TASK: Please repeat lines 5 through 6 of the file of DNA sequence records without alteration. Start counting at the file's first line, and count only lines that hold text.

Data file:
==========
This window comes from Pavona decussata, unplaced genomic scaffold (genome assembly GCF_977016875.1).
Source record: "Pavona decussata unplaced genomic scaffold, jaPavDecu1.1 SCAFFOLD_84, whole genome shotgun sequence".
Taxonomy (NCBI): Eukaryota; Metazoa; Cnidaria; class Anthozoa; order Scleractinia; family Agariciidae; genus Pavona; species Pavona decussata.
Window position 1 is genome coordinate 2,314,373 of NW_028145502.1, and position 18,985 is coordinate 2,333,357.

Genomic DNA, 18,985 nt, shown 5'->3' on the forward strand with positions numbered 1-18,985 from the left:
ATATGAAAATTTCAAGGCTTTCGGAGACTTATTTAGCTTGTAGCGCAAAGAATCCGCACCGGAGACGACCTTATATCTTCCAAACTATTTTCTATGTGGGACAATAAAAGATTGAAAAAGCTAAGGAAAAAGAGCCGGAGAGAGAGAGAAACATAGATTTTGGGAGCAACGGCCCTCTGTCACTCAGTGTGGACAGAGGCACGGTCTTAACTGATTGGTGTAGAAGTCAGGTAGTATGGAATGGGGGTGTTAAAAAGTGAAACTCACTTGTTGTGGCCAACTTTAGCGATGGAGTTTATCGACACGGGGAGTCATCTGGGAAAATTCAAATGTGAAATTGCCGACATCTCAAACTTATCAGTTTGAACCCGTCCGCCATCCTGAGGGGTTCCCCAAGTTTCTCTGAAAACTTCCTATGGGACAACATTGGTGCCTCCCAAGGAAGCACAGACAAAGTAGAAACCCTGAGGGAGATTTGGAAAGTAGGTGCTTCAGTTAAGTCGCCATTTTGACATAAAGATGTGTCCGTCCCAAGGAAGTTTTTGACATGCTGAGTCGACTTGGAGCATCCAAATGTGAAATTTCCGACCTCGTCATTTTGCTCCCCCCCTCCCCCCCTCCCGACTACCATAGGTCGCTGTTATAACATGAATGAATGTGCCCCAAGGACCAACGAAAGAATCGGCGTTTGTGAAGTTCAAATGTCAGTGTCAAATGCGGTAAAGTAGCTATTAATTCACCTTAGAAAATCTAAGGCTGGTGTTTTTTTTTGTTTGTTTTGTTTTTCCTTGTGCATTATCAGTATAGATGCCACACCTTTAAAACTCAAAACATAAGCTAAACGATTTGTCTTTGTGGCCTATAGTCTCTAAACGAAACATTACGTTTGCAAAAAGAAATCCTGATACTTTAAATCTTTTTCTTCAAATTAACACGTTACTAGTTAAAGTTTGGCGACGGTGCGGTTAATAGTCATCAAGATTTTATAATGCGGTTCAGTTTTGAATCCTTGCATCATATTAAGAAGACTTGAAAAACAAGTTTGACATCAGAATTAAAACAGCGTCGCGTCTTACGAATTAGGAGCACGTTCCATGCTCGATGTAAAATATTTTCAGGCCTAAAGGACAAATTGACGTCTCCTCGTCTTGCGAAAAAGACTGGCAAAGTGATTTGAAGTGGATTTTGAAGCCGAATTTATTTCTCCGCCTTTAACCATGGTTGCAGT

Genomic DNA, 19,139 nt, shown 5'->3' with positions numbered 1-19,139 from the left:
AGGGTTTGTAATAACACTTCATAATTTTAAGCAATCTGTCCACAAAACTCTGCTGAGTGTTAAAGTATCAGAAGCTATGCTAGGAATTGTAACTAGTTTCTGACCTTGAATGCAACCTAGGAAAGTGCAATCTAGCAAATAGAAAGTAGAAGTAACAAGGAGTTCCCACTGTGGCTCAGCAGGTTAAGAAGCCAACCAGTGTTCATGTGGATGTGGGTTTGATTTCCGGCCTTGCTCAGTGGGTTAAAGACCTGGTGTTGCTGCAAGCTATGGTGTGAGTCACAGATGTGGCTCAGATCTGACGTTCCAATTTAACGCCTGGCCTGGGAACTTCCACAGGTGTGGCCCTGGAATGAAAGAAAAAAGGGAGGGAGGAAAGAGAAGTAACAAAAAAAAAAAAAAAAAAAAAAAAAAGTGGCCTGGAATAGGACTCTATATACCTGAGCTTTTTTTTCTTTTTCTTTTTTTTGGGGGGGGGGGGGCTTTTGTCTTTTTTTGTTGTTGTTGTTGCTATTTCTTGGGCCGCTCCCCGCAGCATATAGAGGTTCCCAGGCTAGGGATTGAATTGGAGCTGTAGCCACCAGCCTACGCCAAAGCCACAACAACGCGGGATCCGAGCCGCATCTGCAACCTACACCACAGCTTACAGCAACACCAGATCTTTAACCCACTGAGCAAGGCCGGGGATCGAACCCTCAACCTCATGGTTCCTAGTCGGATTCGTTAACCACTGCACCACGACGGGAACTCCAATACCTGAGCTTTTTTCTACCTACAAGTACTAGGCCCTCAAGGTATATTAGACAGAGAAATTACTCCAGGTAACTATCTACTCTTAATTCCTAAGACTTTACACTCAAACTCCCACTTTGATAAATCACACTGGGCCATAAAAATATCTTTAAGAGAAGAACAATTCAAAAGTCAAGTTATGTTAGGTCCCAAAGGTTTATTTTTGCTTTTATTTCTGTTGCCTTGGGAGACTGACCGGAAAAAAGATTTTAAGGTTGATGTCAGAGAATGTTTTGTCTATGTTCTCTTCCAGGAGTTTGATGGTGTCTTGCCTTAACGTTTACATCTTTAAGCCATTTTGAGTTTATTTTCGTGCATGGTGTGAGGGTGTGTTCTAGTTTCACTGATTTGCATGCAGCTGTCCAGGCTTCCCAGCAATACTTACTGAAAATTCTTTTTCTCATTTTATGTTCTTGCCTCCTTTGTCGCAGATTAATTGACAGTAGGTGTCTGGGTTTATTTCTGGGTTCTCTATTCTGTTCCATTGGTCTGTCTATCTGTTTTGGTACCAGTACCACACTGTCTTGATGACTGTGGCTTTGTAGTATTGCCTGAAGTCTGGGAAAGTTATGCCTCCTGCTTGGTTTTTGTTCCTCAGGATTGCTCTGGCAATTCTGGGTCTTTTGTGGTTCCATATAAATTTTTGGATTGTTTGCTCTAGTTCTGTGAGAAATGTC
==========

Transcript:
Genomic DNA, 18,985 nt, shown 5'->3' on the forward strand with positions numbered 1-18,985 from the left:
ATATGAAAATTTCAAGGCTTTCGGAGACTTATTTAGCTTGTAGCGCAAAGAATCCGCACCGGAGACGACCTTATATCTTCCAAACTATTTTCTATGTGGGACAATAAAAGATTGAAAAAGCTAAGGAAAAAGAGCCGGAGAGAGAGAGAAACATAGATTTTGGGAGCAACGGCCCTCTGTCACTCAGTGTGGACAGAGGCACGGTCTTAACTGATTGGTGTAGAAGTCAGGTAGTATGGAATGGGGGTGTTAAAAAGTGAAACTCACTTGTTGTGGCCAACTTTAGCGATGGAGTTTATCGACACGGGGAGTCATCTGGGAAAATTCAAATGTGAAATTGCCGACATCTCAAACTTATCAGTTTGAACCCGTCCGCCATCCTGAGGGGTTCCCCAAGTTTCTCTGAAAACTTCCTATGGGACAACATTGGTGCCTCCCAAGGAAGCACAGACAAAGTAGAAACCCTGAGGGAGATTTGGAAAGTAGGTGCTTCAGTTAAGTCGCCATTTTGACATAAAGATGTGTCCGTCCCAAGGAAGTTTTTGACATGCTGAGTCGACTTGGAGCATCCAAATGTGAAATTTCCGACCTCGTCATTTTGCTCCCCCCCTCCCCCCCTCCCGACTACCATAGGTCGCTGTTATAACATGAATGAATGTGCCCCAAGGACCAACGAAAGAATCGGCGTTTGTGAAGTTCAAATGTCAGTGTCAAATGCGGTAAAGTAGCTATTAATTCACCTTAGAAAATCTAAGGCTGGTGTTTTTTTTTGTTTGTTTTGTTTTTCCTTGTGCATTATCAGTATAGATGCCACACCTTTAAAACTCAAAACATAAGCTAAACGATTTGTCTTTGTGGCCTATAGTCTCTAAACGAAACATTACGTTTGCAAAAAGAAATCCTGATACTTTAAATCTTTTTCTTCAAATTAACACGTTACTAGTTAAAGTTTGGCGACGGTGCGGTTAATAGTCATCAAGATTTTATAATGCGGTTCAGTTTTGAATCCTTGCATCATATTAAGAAGACTTGAAAAACAAGTTTGACATCAGAATTAAAACAGCGTCGCGTCTTACGAATTAGGAGCACGTTCCATGCTCGATGTAAAATATTTTCAGGCCTAAAGGACAAATTGACGTCTCCTCGTCTTGCGAAAAAGACTGGCAAAGTGATTTGAAGTGGATTTTGAAGCCGAATTTATTTCTCCGCCTTTAACCATGGTTGCAGT